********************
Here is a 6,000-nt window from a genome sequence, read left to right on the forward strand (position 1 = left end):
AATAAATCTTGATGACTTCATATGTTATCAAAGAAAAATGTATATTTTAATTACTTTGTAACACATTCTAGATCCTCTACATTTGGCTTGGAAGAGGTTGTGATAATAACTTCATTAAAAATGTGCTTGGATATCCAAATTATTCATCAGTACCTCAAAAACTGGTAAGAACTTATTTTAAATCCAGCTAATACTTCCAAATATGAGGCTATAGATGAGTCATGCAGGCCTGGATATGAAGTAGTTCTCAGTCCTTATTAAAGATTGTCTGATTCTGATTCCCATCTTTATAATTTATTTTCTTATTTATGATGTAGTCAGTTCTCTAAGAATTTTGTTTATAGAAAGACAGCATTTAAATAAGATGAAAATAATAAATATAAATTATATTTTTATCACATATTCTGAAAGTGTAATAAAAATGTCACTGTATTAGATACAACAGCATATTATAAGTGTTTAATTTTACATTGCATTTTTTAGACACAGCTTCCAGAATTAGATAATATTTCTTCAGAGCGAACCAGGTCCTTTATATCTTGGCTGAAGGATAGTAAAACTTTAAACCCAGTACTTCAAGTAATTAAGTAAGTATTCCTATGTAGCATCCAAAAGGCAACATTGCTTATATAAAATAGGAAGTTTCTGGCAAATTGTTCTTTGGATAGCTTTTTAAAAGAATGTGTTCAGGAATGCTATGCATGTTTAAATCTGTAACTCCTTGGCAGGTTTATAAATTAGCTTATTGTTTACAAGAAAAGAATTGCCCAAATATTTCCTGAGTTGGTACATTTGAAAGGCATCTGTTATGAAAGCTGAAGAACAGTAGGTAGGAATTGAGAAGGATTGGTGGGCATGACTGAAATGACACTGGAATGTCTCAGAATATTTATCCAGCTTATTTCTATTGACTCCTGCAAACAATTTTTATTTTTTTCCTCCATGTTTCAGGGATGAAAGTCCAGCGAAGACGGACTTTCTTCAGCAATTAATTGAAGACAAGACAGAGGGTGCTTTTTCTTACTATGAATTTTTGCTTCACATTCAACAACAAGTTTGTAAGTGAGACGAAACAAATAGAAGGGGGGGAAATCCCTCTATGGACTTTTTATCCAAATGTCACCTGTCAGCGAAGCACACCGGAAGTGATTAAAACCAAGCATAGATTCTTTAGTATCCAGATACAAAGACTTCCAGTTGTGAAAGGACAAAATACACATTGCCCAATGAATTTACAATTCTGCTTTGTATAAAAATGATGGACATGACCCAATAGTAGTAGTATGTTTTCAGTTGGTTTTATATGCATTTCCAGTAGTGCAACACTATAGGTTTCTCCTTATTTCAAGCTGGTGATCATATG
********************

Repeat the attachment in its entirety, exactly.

Here is a 6,000-nt window from a genome sequence, read left to right on the forward strand (position 1 = left end):
AATAAATCTTGATGACTTCATATGTTATCAAAGAAAAATGTATATTTTAATTACTTTGTAACACATTCTAGATCCTCTACATTTGGCTTGGAAGAGGTTGTGATAATAACTTCATTAAAAATGTGCTTGGATATCCAAATTATTCATCAGTACCTCAAAAACTGGTAAGAACTTATTTTAAATCCAGCTAATACTTCCAAATATGAGGCTATAGATGAGTCATGCAGGCCTGGATATGAAGTAGTTCTCAGTCCTTATTAAAGATTGTCTGATTCTGATTCCCATCTTTATAATTTATTTTCTTATTTATGATGTAGTCAGTTCTCTAAGAATTTTGTTTATAGAAAGACAGCATTTAAATAAGATGAAAATAATAAATATAAATTATATTTTTATCACATATTCTGAAAGTGTAATAAAAATGTCACTGTATTAGATACAACAGCATATTATAAGTGTTTAATTTTACATTGCATTTTTTAGACACAGCTTCCAGAATTAGATAATATTTCTTCAGAGCGAACCAGGTCCTTTATATCTTGGCTGAAGGATAGTAAAACTTTAAACCCAGTACTTCAAGTAATTAAGTAAGTATTCCTATGTAGCATCCAAAAGGCAACATTGCTTATATAAAATAGGAAGTTTCTGGCAAATTGTTCTTTGGATAGCTTTTTAAAAGAATGTGTTCAGGAATGCTATGCATGTTTAAATCTGTAACTCCTTGGCAGGTTTATAAATTAGCTTATTGTTTACAAGAAAAGAATTGCCCAAATATTTCCTGAGTTGGTACATTTGAAAGGCATCTGTTATGAAAGCTGAAGAACAGTAGGTAGGAATTGAGAAGGATTGGTGGGCATGACTGAAATGACACTGGAATGTCTCAGAATATTTATCCAGCTTATTTCTATTGACTCCTGCAAACAATTTTTATTTTTTTCCTCCATGTTTCAGGGATGAAAGTCCAGCGAAGACGGACTTTCTTCAGCAATTAATTGAAGACAAGACAGAGGGTGCTTTTTCTTACTATGAATTTTTGCTTCACATTCAACAACAAGTTTGTAAGTGAGACGAAACAAATAGAAGGGGGGGAAATCCCTCTATGGACTTTTTATCCAAATGTCACCTGTCAGCGAAGCACACCGGAAGTGATTAAAACCAAGCATAGATTCTTTAGTATCCAGATACAAAGACTTCCAGTTGTGAAAGGACAAAATACACATTGCCCAATGAATTTACAATTCTGCTTTGTATAAAAATGATGGACATGACCCAATAGTAGTAGTATGTTTTCAGTTGGTTTTATATGCATTTCCAGTAGTGCAACACTATAGGTTTCTCCTTATTTCAAGCTGGTGATCATATG